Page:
Alan M. Turing (1912–1954) was a mathematician, logician, cryptanalyst, and computer scientist. In honor of this pioneer of our digital age, the Mathematical Sciences Research Institute and the Simons Institute for the Theory of Computing are presenting a lecture by Andrew Hodges, the author of the acclaimed biography
(newly issued this year in a Centenary edition) ), followed by a panel discussion. Turing formalized the concepts of “algorithm” and “computation” via the Turing machine, providing a blueprint for the electronic digital computer, and is widely considered to be the father of computer science and artificial intelligence.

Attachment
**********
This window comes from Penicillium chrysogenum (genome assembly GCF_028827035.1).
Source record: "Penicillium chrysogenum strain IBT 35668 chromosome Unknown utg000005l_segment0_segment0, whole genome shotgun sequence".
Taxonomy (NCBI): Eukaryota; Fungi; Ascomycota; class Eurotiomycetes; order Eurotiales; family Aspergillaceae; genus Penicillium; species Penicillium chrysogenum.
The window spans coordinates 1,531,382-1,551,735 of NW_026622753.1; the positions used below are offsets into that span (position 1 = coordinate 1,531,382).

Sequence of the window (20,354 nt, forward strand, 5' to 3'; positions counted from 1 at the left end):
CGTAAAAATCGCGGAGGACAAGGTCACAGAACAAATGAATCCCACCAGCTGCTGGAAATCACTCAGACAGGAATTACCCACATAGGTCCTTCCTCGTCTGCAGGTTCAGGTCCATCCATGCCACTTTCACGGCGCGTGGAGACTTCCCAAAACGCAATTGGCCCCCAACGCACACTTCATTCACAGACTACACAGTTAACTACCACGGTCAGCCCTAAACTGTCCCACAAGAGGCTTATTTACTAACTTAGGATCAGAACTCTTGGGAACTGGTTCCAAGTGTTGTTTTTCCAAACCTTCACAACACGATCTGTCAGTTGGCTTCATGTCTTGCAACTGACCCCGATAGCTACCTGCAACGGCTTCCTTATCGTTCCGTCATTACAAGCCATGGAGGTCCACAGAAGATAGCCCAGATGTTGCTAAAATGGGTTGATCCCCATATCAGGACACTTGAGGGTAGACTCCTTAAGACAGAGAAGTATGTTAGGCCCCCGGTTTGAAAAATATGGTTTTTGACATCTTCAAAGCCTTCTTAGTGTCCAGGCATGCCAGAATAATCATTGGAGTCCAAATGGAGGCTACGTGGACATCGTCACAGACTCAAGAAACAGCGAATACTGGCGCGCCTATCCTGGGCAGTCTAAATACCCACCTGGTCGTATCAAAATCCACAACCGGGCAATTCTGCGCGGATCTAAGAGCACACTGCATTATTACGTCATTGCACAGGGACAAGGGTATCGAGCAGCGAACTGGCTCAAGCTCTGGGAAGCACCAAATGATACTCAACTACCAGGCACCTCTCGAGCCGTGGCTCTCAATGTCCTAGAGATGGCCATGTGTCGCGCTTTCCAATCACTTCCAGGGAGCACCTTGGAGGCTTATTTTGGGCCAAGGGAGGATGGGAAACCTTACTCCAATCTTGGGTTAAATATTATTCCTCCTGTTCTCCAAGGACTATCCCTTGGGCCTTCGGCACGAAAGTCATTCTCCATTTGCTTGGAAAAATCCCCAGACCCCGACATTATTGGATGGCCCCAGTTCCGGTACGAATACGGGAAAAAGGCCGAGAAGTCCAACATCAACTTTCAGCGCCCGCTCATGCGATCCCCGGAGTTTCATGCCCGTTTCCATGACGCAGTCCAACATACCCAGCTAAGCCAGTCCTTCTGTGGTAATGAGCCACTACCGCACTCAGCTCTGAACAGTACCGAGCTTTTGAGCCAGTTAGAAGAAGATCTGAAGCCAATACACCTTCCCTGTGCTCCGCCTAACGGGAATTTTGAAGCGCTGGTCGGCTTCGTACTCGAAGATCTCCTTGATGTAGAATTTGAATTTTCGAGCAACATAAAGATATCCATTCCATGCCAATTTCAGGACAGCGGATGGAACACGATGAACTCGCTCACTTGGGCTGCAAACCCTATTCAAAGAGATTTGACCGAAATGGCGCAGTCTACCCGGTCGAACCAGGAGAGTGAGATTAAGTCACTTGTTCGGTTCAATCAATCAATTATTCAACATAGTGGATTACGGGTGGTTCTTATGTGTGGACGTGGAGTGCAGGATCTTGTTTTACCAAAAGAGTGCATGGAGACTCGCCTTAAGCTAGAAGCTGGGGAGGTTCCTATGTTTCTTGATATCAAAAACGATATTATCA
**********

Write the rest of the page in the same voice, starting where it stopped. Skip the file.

In a celebration of the centenary of Turing’s birth, the evening’s discussion will explore his life and work, as well as his ongoing influence on current research in logic, computer science, complexity, and biology.
The distinguished panelists include Martin Davis (Courant Institute), Andrew Hodges (University of Oxford), Don Knuth (Stanford University), Peter Norvig (Google), Dana Scott (Carnegie Mellon University), and Luca Trevisan (Stanford University). Richard Karp, Founding Director of the Simons Institute for the Theory of Computing, will moderate.